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The National Service Framework: six years on
  1. R H Swanton
  1. Correspondence to:
    Dr Howard Swanton
    The Heart Hospital, 16-18 Westmoreland Street, London W1G 8PF, UK; howard.swanton{at}


Has the National Service Framework for coronary heart disease resulted in the improvements in cardiac services it promised when first published six years ago?

  • AED, automatic external defibrillators
  • BCIS, British Cardiovascular Intervention Society
  • CHD, coronary heart disease
  • MINAP, Myocardial Infarction National Audit Project
  • NSF, National Service Framework
  • PCI, percutaneous coronary intervention
  • National Service Framework
  • coronary heart disease

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The National Service Framework (NSF) for coronary heart disease (CHD) was published in March 2000.1 Mr Alan Milburn, the then Secretary of State for Health, introduced it as a blueprint for tackling heart disease, accepting in his foreword to the document that the parts of the National Health Service dealing with heart disease had suffered decades of neglect. He finished his introduction with the words: “This Framework will transform the prevention, diagnosis and treatment of coronary heart disease. It will help professionals to give better, fairer and faster care everywhere, to everyone who needs it. We want a service that is amongst the best in the world. Our people deserve nothing less.” Unfortunately this was only relevant to people living in England, not the rest of the UK.

The NSF was greeted with much critical acclaim and enthusiasm, although some felt it was a second rate pamphlet stating it was a handbook for managers, not clinicians, and did not include calculations of funding requirements.2 Sir George Alberti, the co-chairman of the NSF, pointed out in his response that the NSF was a blueprint for all health professionals, not just for cardiologists, and that it should serve to counter both the ignorance and incompetence that existed.

The NSF was published in seven chapters and 12 national standards spanning the reduction of heart disease in the population, prevention of coronary disease in high risk patients, acute coronary syndromes, stable angina, revascularisation, heart failure, and rehabilitation. In March 2005 an additional chapter on arrhythmias and sudden cardiac death was added.3

The NSF is a 10 year programme. Six years have passed since its publication. A third report on progress on implementation was published in March 2005.4 Has the NSF resulted in the improvements in cardiac services it promised? The national clinical director for heart disease has stated that the achievements of a relatively bland document has been to rekindle the clinical spirit.5 His enthusiasm and that of the cardiological community has resulted in a welcome and badly needed expansion and development of cardiac services in England, although these still lag far behind other European countries in some areas.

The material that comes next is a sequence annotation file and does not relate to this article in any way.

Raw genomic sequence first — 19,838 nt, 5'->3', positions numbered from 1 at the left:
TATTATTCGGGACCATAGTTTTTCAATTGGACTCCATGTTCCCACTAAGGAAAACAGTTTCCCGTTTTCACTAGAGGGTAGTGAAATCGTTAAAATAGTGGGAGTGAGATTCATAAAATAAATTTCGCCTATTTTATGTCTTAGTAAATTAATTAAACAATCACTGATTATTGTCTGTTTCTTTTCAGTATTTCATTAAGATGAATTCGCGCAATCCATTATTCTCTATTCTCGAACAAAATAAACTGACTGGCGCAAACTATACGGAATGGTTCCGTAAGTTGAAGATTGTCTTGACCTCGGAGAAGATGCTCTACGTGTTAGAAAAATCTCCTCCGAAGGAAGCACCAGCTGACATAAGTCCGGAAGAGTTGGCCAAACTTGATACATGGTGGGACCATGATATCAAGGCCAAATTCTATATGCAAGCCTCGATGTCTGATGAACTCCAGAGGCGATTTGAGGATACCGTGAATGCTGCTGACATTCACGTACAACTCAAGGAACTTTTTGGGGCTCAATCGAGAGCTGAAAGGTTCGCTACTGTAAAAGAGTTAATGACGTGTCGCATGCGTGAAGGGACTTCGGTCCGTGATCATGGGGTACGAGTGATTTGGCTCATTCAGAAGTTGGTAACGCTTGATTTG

The immediate treatment of heart attacks is one example. There is now an established countrywide prehospital thrombolysis service. Twenty eight of 31 ambulance trusts now provide thrombolysis delivered by paramedics before hospital admission. Over 2500 patients have been treated in the last two years.

Another major achievement has been the Myocardial Infarction National Audit Project (MINAP) running in parallel with the NSF and recently publishing its fourth report.6 Two hundred and eight hospitals in England and 18 in Wales now contribute data to this highly successful audit project. In-hospital thrombolysis has become much more efficient with many hospitals now using triage nurses in the accident and emergency department. Door to needle time of 30 minutes or less is now achieved in 86% of patients and 60 minute call to needle time in 55%.

Six hundred and eighty automatic external defibrillators (AEDs) have been installed in 110 public places around the country. Over 6000 people have been trained in their use and 61 lives have definitely been saved in this way. Seventy six per cent of category A ambulance calls are now answered in eight minutes, although there have been uncertainties in the calculations as to when the clock is switched on.

Coronary angioplasty is also a rapidly expanding service in the UK. In 1999, the year before the NSF was published, 494 angioplasty procedures were performed per million of the population (British Cardiovascular Intervention Society (BCIS) registry). In 2003 this figure had risen to 894/million: past the target of 750/million set in the NSF but short of the 1000/million felt to be necessary in many areas. In this period the number of centres performing coronary intervention has increased from 63 to 73. Angioplasty in selected district general hospitals is successfully increasing the number of procedures performed.